A volley of rockets slammed into the Iraqi capital Baghdad late Tuesday (November 17th), killing one girl and breaking a month-long truce on attacks against the US embassy.
The violence came as Washington announced a historic cut in its troop numbers in Iraq and Afghanistan.
According to the Iraqi military, four of the rockets landed in the high-security Green Zone, where the US embassy and other foreign missions are based.
Another two rockets also hit other parts of Baghdad -- near the Medical City complex and at the entrance to al-Zawraa park -- killing one girl and wounding five civilians. A seventh rocket exploded in mid-air.
All seven rockets were launched from a truck in east Baghdad's al-Amin al-Thaniyah district, the Iraqi military said in a statement.
AFP reporters heard several large blasts, followed by rapid-fire sounds and red flares lighting up the sky, indicating that the US embassy's C-RAM rocket defence system was deployed.
A spokesman for the US-led coalition said Iraqi intelligence had confirmed a rocket attack on the US embassy but declined to comment on the C-RAM usage.
The attack "will not pass without the perpetrators being held to account", the Iraqi army said.
"Our security and intelligence agencies are taking measures to identify the perpetrators so they may receive just punishment," it said.
"While the Iraqi government continues to achieve gains of sovereignty, and despite our forces' improved level of professionalism and skill... some outlaw forces are keen to fight stability to serve their own interests and narrow goals, which have nothing to do with national interest," it added in a statement.
Since October 2019, nearly 90 deadly rocket attacks and roadside bombs have targeted foreign embassies, troops and other installations across Iraq.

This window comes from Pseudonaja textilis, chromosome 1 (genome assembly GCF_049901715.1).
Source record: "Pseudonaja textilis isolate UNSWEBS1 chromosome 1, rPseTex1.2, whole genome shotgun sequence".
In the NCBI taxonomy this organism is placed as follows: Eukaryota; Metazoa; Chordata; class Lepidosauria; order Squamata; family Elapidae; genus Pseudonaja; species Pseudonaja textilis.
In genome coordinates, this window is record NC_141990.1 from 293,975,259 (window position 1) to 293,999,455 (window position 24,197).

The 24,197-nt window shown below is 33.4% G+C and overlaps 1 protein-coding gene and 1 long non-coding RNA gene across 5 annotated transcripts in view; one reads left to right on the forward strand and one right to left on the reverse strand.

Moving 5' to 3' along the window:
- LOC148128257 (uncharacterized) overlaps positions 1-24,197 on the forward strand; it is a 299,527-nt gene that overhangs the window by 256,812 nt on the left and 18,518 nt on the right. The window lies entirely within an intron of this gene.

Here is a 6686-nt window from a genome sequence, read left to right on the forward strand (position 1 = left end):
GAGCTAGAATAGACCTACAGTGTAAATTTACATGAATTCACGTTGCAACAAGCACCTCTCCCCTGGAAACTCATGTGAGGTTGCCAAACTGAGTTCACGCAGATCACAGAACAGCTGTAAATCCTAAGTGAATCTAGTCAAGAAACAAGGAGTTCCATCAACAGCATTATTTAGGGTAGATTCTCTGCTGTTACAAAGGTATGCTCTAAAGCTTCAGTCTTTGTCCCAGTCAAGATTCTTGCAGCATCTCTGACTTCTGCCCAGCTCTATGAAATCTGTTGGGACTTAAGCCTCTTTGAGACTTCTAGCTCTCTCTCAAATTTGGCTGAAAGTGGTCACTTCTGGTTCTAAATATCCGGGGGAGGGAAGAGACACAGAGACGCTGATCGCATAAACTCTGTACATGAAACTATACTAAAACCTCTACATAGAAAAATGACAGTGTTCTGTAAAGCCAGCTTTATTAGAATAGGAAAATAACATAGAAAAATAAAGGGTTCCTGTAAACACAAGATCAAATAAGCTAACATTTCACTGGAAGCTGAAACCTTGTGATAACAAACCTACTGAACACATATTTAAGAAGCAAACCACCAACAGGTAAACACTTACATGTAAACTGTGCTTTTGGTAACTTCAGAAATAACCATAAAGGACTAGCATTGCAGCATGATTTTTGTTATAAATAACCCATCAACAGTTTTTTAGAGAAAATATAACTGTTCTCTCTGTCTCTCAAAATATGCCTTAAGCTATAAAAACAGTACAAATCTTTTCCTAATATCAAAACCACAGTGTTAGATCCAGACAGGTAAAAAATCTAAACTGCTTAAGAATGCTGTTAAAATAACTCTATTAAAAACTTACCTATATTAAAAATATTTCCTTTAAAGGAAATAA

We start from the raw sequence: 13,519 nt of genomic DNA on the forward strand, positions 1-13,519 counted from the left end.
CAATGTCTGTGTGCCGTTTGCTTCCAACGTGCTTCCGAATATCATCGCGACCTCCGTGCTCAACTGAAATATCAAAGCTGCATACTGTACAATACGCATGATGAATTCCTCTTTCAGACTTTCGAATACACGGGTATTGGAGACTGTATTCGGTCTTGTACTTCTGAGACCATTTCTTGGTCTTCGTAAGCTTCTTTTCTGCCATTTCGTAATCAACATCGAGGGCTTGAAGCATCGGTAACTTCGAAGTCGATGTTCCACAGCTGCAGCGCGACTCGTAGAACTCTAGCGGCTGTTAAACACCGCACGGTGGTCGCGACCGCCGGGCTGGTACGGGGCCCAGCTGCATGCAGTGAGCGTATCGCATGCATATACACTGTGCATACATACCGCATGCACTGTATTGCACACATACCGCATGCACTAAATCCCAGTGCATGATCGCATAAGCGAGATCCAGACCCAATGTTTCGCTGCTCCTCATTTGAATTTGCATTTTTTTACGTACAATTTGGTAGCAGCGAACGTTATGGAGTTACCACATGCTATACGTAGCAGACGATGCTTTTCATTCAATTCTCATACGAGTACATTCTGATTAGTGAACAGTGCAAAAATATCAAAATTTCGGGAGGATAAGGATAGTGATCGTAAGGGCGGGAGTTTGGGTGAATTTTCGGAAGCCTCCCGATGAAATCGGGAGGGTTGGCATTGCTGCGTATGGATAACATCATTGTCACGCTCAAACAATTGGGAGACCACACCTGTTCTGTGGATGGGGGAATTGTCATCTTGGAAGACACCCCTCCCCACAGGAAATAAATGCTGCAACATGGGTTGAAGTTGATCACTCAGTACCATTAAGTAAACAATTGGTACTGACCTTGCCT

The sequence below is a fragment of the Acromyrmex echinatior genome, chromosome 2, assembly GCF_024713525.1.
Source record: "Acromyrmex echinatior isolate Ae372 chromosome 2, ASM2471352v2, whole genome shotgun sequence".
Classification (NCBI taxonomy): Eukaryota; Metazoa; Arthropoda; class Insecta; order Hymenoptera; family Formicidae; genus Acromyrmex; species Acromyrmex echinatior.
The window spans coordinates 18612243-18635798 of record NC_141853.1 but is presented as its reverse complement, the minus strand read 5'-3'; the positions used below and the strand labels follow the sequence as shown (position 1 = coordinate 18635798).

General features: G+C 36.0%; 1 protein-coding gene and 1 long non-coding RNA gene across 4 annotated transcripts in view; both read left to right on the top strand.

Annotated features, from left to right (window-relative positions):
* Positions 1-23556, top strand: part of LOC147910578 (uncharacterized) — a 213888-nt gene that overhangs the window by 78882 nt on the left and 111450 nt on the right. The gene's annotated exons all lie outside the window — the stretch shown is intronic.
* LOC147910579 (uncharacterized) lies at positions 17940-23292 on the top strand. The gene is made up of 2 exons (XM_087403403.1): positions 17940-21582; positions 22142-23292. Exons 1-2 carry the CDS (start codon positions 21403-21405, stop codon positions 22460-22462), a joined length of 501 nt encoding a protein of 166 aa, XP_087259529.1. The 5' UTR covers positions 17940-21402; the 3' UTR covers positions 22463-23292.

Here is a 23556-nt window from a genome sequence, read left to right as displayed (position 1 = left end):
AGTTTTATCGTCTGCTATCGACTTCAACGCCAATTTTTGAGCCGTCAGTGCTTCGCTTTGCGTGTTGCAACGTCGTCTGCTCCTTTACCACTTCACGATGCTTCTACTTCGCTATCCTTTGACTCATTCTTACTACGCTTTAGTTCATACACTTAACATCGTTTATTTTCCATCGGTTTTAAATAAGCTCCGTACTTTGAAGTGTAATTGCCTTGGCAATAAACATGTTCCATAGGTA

The attacks have been claimed by groups described by both US and Iraqi officials as "smokescreens" for hardline Iran-aligned factions in Iraq.
The US has explicitly named Kataib Hizbullah as behind some of the violence and has twice bombed the group.
The attacks infuriated Washington, which has pressured Iraqi Prime Minister Mustafa Kadhemi to take tougher action against the perpetrators.
Disregard for Iraq's interests
In September, the US issued an ultimatum to Kadhemi's government, threatening to close down its diplomatic compound in Baghdad if the rockets did not stop.
The escalation prompted pro-Iran factions to announce a temporary truce on the condition Washington presents a timetable for a withdrawal of its forces. The rockets immediately halted, with Tuesday's attack the first in more than a month.
Around the same time, the US announced it would slash troop levels in Afghanistan and Iraq to 2,500 in each country, their lowest levels in nearly 20 years of war.
Washington still has some 3,000 troops stationed across Iraq as part of the US-led coalition helping the country fight the "Islamic State of Iraq and Syria" (ISIS) since 2014.
The new rocket attacks confirm that Kataib Hizbullah and other Iran-backed militias are dedicated to Iran's agendas, political analyst Alaa al-Nashou told Diyaruna.
These groups are "merely pawns with no will or independent decision", he said. "Their will is in the hands of the Iranian regime and only Iran's interests matter to them."
They execute its orders without any regard for Iraq and the Iraqi people's safety, he added.
"The Iraqi people are paying a heavy price as a result of these militias' hostile actions and disregard for their lives and property," said al-Nashou.
They "insist on plunging the country into a cycle of conflicts and proxy wars, and burdening the people with yet more problems amid an economic crisis", he said, adding that the attack Tuesday is part of Iran's efforts to undermine Iraq's stability and violate its sovereignty.